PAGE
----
Built at Nissan Motor Manufacturing UK in Sunderland, the Qashqai is undoubtedly a good-looking design. The rising hipline gives it a wedgy, athletic look and the canted C-pillar is a design cue nicked from the bigger Murano. The Qashqai's front end is a good deal less extreme than the Murano, a vehicle that looks like an alien lander, the smaller vehicle favouring a more conventional front grille and lights arrangement. A large panoramic sunroof gives the cabin an airy feel. The dashboard is cleanly styled with a neat centre stack and uses better materials than Nissans of late.
The trim level range kicks off with the entry-level Visia before extending through the Acenta and N-Tec derivatives to the plush Tekna. The N-Tec models are likely to prove particularly popular with their focus on technology built around the Nissan Connect system. Nissan Connect is a control system for the Qashqai's advanced technology features which brings Bluetooth connectivity, touch screen satellite navigation, a colour reversing camera, an MP3 compatible CD stereo and a USB interface for connecting MP3 players together in a single control interface. The N-Tec models also get 18" alloy wheels, a panoramic glass sunroof, privacy glass, roof rails and an auto-dimming rear-view mirror. The Nissan Connect system also comes as standard with the Tekna models.
Nissan has built an enviable reputation for safety and the Qashqai incorporates a number of noteworthy features. Accurate electrically-assisted power steering, multi-link rear suspension and beefy anti-lock brakes with brake assist and electronic brakeforce distribution should well be enough to keep you out of a prang in the first instance and there's also the additional safety net of Bosch's eighth-generation ESP stability control.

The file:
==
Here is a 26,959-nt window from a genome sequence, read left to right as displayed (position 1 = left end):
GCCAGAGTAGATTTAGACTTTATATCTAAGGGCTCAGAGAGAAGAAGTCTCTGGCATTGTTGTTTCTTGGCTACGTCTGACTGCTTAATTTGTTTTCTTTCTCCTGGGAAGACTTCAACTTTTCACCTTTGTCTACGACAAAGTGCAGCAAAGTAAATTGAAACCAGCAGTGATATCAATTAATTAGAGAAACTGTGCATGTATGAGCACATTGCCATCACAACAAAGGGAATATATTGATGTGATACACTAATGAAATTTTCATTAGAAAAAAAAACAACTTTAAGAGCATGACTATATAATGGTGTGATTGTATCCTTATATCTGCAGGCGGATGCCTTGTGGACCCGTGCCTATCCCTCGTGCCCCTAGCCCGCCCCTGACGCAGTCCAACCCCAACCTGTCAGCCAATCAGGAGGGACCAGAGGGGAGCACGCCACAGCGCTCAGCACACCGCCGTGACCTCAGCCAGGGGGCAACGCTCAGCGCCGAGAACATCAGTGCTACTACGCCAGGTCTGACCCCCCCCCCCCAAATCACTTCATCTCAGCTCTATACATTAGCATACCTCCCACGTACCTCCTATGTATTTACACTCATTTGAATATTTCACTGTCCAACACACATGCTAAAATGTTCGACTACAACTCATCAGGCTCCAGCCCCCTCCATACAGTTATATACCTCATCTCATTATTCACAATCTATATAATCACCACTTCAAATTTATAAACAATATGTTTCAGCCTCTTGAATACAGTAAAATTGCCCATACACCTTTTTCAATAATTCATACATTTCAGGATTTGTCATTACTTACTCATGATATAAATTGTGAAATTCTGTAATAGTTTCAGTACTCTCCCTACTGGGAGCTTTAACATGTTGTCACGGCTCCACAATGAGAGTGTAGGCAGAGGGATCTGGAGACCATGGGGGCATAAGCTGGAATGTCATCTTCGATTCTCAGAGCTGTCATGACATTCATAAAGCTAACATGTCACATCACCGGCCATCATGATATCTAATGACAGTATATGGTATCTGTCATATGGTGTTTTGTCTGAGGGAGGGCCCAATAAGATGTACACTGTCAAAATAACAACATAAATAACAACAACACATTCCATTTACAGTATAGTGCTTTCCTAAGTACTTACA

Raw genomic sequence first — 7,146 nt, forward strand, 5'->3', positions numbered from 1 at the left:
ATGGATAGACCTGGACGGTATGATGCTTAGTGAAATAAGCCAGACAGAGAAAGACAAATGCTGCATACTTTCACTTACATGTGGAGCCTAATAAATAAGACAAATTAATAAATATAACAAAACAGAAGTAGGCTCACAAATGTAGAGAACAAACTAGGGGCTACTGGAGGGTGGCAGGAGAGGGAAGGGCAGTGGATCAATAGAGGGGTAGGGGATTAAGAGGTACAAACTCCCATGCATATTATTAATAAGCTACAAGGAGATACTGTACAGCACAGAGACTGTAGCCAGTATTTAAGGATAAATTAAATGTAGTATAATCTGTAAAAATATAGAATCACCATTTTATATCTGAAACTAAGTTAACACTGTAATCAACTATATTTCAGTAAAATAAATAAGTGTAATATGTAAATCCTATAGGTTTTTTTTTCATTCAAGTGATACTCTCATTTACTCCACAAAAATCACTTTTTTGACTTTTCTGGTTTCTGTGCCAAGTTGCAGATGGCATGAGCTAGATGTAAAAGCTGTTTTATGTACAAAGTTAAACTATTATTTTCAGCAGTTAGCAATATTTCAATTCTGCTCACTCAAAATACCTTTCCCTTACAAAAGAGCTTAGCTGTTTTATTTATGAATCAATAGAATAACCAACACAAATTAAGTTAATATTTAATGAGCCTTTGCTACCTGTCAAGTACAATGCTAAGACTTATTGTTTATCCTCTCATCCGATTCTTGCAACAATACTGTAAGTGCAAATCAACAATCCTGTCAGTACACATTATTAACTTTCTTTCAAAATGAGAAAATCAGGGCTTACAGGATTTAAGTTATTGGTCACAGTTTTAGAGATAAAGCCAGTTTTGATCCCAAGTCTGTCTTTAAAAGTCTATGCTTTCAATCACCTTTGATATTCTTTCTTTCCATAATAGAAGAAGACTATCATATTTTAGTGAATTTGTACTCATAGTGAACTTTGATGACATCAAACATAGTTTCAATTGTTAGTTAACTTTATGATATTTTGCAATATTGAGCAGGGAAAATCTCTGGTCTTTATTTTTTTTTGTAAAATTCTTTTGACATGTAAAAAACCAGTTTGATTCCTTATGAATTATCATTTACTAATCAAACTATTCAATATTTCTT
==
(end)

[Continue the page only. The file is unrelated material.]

The 1.5-litre diesel is the Qashqai's more efficient engine with a 52mpg combined economy and emissions of 145g/km. Further up the engine range, the kind of returns owners can expect will depend on their choice of 2WD of 4WD transmissions. With the heavier 4x4 cars, economy is one or two mpg worse while the automatic gearbox offered with the 2.0-litre diesel blunts returns by another couple of miles in the gallon. The 2.0-litre petrol engine is slightly more efficient if specified with its CVT automatic 'box.
When the Nissan Qashqai was launched, the BBC ran news piece that featured puzzled members of the public trying to pronounce its name. Thankfully for Nissan, the concept has proven far easier for people to get their heads around than its title and the Qashqai has enjoyed considerable success. It's well deserved success too. Where exactly the car sits in the marketplace between the family hatch and compact 4x4 sectors is less important than the way it melds qualities from a number of different kinds of vehicle into a package that's so sweetly in tune with modern life.
The reality of the Qashqai is a welcome addition to the ranks of road-biased compact 4x4s and family hatches. It has some serious competition to face down but Nissan's recent track record is near faultless. You wouldn't bet against it continuing to worm its way into our hearts.
The results below show the top QASHQAI deals on buyacar
|Nissan Qashqai 1.6 dCi Tekna 5dr [Start Stop] diesel hatchback|
|Price £20,669||Save £4,221|
|Nissan Qashqai 1.5 dCi  Acenta 5dr diesel hatchback|
|Price £14,355||Save £4,785|
|Nissan Qashqai 1.6 N-Tec 5dr hatchback|
|Nissan Qashqai 1.6  Acenta 5dr hatchback|
|Price £14,818||Save £3,622|
|Nissan Qashqai 1.6  Tekna 5dr [Start Stop] hatchback|
|Price £17,998||Save £3,942|
|VIEW MORE DISCOUNT QASHQAI DEALS|
|For QASHQAI RANGE|
|OVERALL||7.2 OUT OF 10|
|Space / Versatility||6|
Let our car quote assistant help you configure your ideal new Qashqai - it's 100% free and easy to use...
Click below for more information: